These are a few situations in which you could hamper your personal injury lawsuit settlement if someone admits a statement as hearsay evidence. Even when you do not make the statement directly to any single person, being overheard could jeopardize your personal injury case.

Personal Injury Cases, Negligence, and Hearsay

To hold someone accountable for the injuries an accident victim sustained, they must prove the other person acted negligently.

This means in broad terms that the person did something that resulted in your injury. However, the court may admit even innocuous statements made to passersby or law enforcement under hearsay exceptions that could damage your case.

Here are some instances in personal injury cases that could involve the hearsay rule:

  • Automobile or other roadway accident - when you drive your car, you owe every driver on the road a reasonable duty of care. This means you will not behave in a manner that could potentially cause harm to others who are on the road. Speeding, driving under the influence, and distracted driving are all behaviors that indicate a lack of care for others who are sharing the roadway. Therefore, if you say at an accident scene, “I was on my cell phone and suddenly I was struck from behind,” and someone overheard you, that could diminish your claim.
  • Medical, surgical, or prescription injuries - you have a right to expect the highest level of care from a medical or surgical team. When that team could have reasonably foreseen the failure, you may have the basis for a medical malpractice lawsuit if you can show that a team member acted in a manner that was unusual or outside of the normal procedures that any reasonable practitioner would use. You are scheduled for surgery and your doctor informs you that you must stop using an over-the-counter drug for the 10 days leading up to the surgery. You tell your spouse, a friend, or a coworker you have no intention of doing so and something goes wrong—if the medical team can tie the use of this drug back to a bad outcome, then the statement you made to the other person, even when hearsay, can weaken your case.
  • Slip and fall accident injuries - you are in a supermarket, and you fall and injure your back. When you are in the emergency room for treatment, you tell the nursing staff about the fall, and you tell the nurse you knew you should not have worn the shoes you were wearing because you found they lacked sufficient traction. This statement could diminish your claim because the person who you believe caused your injuries could claim you knew those shoes could injure you.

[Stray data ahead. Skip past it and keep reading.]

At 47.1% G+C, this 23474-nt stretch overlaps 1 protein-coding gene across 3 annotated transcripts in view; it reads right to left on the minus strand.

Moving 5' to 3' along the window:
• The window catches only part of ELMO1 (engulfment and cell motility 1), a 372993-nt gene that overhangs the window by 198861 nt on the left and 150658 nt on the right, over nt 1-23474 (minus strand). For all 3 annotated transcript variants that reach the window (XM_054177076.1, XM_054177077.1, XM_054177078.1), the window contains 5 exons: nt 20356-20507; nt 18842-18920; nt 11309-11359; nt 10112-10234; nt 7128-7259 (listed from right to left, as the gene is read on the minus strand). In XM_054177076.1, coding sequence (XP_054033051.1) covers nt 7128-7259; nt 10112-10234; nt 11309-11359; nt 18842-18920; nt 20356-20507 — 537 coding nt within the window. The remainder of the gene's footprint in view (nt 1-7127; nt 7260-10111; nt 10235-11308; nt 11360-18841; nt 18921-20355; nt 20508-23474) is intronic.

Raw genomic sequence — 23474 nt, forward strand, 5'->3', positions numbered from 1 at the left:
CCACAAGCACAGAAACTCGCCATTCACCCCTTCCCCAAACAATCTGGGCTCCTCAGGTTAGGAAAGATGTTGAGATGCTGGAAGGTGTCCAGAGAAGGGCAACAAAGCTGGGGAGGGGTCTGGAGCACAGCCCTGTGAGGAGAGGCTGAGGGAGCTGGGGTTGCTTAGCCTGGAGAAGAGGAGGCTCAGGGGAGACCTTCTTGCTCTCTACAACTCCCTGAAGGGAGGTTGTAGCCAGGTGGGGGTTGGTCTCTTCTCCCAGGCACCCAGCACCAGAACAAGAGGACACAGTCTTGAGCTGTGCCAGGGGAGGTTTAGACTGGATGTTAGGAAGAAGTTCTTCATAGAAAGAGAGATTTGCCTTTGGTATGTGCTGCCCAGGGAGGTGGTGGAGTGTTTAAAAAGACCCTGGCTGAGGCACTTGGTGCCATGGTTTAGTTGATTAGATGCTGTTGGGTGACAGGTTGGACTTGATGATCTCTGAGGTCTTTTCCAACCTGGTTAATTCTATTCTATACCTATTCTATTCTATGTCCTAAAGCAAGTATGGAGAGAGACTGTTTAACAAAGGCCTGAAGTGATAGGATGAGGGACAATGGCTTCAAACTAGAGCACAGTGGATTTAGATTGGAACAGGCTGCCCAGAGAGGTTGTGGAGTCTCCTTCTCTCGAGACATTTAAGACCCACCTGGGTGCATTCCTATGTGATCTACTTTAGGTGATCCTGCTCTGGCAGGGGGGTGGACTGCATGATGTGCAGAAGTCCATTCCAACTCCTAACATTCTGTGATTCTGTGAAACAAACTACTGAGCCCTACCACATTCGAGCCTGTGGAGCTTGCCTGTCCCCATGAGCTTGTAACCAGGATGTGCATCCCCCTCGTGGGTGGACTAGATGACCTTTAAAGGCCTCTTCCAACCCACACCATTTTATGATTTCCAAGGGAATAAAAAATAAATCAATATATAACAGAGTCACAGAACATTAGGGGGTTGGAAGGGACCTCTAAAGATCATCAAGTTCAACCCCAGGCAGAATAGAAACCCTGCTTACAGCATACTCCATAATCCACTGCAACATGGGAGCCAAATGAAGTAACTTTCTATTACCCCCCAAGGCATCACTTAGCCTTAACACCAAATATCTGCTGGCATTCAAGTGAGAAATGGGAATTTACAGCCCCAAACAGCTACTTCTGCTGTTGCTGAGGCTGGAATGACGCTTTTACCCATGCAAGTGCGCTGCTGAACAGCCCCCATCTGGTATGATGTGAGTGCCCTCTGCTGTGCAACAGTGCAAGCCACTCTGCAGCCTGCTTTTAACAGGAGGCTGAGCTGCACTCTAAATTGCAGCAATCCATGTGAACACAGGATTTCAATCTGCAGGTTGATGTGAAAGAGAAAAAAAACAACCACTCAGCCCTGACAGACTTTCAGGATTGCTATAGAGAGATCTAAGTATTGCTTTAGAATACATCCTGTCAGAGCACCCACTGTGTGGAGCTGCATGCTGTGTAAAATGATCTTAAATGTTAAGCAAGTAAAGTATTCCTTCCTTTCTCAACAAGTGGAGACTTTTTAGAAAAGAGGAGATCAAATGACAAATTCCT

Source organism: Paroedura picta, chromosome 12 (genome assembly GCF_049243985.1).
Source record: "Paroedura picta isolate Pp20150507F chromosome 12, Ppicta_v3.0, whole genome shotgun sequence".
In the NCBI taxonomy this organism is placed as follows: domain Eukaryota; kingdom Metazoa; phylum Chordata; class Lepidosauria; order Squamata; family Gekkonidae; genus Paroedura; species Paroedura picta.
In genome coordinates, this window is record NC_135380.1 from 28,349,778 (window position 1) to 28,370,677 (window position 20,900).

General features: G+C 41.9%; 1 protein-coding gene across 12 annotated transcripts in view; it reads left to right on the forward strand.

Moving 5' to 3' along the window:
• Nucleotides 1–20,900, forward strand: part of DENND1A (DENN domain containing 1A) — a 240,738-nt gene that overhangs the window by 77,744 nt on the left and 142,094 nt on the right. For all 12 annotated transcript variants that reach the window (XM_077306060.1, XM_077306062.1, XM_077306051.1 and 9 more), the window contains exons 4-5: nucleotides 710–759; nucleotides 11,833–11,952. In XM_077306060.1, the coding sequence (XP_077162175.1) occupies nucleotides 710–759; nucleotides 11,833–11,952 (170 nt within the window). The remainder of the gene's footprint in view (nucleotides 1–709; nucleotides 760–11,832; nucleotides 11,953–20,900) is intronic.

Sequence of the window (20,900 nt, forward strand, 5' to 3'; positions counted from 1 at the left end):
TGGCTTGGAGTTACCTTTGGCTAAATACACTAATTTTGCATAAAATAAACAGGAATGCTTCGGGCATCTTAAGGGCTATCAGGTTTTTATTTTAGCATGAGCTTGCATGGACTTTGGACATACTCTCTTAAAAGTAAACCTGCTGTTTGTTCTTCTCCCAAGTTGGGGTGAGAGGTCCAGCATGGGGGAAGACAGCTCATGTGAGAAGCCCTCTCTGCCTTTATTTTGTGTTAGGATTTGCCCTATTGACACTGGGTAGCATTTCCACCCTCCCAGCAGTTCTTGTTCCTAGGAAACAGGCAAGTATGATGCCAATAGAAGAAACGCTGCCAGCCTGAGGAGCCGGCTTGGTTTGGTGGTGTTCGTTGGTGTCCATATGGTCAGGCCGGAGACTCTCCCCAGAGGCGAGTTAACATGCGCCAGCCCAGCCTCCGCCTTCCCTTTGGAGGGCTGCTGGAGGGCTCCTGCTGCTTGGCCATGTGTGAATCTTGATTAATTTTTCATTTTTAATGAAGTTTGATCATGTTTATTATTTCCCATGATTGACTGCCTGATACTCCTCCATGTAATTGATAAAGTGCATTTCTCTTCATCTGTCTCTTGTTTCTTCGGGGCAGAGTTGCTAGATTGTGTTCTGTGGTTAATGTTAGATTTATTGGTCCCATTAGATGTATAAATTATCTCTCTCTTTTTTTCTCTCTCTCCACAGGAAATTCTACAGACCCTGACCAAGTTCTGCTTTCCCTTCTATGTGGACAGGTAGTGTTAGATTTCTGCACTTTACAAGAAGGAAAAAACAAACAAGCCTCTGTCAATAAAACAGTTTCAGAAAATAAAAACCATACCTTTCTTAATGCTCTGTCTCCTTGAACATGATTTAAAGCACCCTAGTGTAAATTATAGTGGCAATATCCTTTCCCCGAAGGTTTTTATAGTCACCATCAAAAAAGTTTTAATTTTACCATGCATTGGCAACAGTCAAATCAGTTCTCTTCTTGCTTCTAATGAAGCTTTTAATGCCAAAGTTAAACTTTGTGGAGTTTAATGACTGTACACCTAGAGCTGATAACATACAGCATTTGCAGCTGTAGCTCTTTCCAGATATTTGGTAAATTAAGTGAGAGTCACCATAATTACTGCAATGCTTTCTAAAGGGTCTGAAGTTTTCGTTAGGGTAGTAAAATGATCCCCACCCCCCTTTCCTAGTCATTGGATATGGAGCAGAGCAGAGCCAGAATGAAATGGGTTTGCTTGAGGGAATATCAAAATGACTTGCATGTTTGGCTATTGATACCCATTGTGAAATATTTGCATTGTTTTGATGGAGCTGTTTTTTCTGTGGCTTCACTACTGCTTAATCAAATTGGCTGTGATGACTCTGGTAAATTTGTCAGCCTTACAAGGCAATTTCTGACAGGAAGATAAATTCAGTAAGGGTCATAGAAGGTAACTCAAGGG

As you can see, several situations can ultimately jeopardize your chances of securing a reasonable settlement in a personal injury case, even when you were not at fault. What may seem innocent could ultimately result in you getting far less of a settlement, or no compensation at all, if the court finds hearsay like this admissible in your case.

Protecting Yourself From Hearsay Evidence in Civil Cases

The best thing you can do to protect your rights is to contact a personal injury attorney as quickly as possible after any accident when you suffer an injury. You do not want to do anything that can result in a diminished claim. Unfortunately, what may seem like an innocent enough comment when you make it can come back to haunt you during settlement negotiations.

Some ways you can avoid making a costly mistake include:

  • Do not discuss the accident - avoid discussing the particulars of an accident with anyone except your attorney. Doing this helps you avoid potentially costly missteps. When reporting the accident to your insurer, discussing the specifics with a medical team, or reporting to your employer so they know why you will be out of work, keep your statements vague and focus only on the accident.